v2.0. Updated 30 November 2010






Medieval Lands is a major on-going European medieval history project, the second edition of which is now being launched here on the website of the Foundation for Medieval Genealogy. 


In this work, the families of rulers and nobility in more than 180 geographical and political entities in medieval Europe, North Africa and western Asia are being reconstructed from scratch.  Outline tables on royal and noble families presented in published secondary works, such as the Europäische Stammtafeln series, have provided the basic informational framework into which information from primary sources has been incorporated.  The ultimate objective is to verify and correct all secondary source data against primary source material and supplement it with accurate historical background information.  The project is still on-going, but the eventual result will be a complete encyclopaedia of accurate and reliable historical information which will be of benefit to all medieval historians, professional and amateur. 



New Approach


Medieval Lands represents a major new approach to the presentation of royal and noble families, and the historical context in which they lived.  Most existing published works in the field have two important drawbacks.  Firstly, the information, even if the genealogies are complete, is usually limited to dates and outlines of relationships.  Secondly, there is a tendency to copy information from previously published secondary works without adequate verification against primary sources.  This has resulted in connections which started life as speculative being transformed into apparent certainty, and the perpetuation of errors.  The problems are understandable.  In the case of works published in traditional printed format, there is insufficient space to record more than basic information.  So far as verification of data is concerned, the task is monumental, if attempted on a Europe-wide scale, and until now has only been attempted by specialist works dealing with specific families or precise geographic locations. 


Medieval Lands covers all of Europe and those parts of Asia and North Africa which have had a major impact on the development of European civilisation, for example Georgia and Armenia, the Crusader states, the Caliphate and the Mongol Empire.  The information is presented within a strictly territorial structure, which also contrasts with the family-based approach which is usually adopted by works in this field.  The Medieval Lands project is about the history and development of medieval lands, not just family history.  This territorial approach enables attention to be concentrated on how each area evolved in the context of the families which were fundamental to its development.  In addition, the broad scope of the project allows innovative comparative conclusions to be drawn about the different ways in which the role and influence of the nobility evolved in different parts of the continent.  Grouping by geographic location also serves to highlight the degree of intra-territorial contact between local noble families and provides a basis for further study on many other matters of interest, for example the extent of intra- and inter-territorial marriages.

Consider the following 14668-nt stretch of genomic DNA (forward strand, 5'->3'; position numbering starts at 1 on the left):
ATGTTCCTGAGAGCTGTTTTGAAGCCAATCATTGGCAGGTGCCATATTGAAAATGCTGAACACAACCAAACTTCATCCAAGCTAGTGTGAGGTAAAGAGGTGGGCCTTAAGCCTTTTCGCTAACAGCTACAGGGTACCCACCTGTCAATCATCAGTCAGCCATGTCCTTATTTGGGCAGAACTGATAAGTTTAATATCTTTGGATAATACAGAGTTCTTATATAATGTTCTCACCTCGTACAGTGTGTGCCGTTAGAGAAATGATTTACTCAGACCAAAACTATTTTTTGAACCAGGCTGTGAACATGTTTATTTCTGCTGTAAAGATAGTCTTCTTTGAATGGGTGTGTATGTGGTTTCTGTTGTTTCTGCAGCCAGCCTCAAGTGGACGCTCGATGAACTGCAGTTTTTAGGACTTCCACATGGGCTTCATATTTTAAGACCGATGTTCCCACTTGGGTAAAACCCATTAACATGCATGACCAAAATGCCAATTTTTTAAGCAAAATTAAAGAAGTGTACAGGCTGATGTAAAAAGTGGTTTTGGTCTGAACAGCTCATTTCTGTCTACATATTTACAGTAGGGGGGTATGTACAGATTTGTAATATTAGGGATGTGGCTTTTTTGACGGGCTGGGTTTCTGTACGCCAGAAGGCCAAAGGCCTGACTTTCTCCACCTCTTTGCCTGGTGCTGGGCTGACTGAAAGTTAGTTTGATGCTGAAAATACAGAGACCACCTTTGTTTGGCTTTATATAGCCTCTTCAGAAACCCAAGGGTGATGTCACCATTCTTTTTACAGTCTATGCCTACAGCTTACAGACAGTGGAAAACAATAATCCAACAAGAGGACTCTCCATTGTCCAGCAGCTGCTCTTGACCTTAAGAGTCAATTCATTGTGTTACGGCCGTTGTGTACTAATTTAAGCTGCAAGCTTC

Project Structure


The documents within Medieval Lands are structured together within ten broad geographical categories: Balkans & Eastern Europe, British Isles, Eastern Mediterranean & Asia, France, Germany, Iberia, Italy, Poland & Baltic States, Russia, and Scandinavia.  Documents within France and Germany are further sub-grouped geographically by region.  In many cases, the documents dealing with a particular territory are linked in pairs, one document showing the families of the rulers of the territory, the other those of the prominent nobles who lived in the same area.  For instance, the document "BAVARIA, DUKES" shows the families of the ten different dynasties of dukes of Bavaria, while "BAVARIA, NOBILITY" sets out details of other Bavarian noble families.  This serves to highlight the extent of the influence of the nobility on the rulers in each territory, and vice versa, as well as the cohesive nature of the noble class within that area.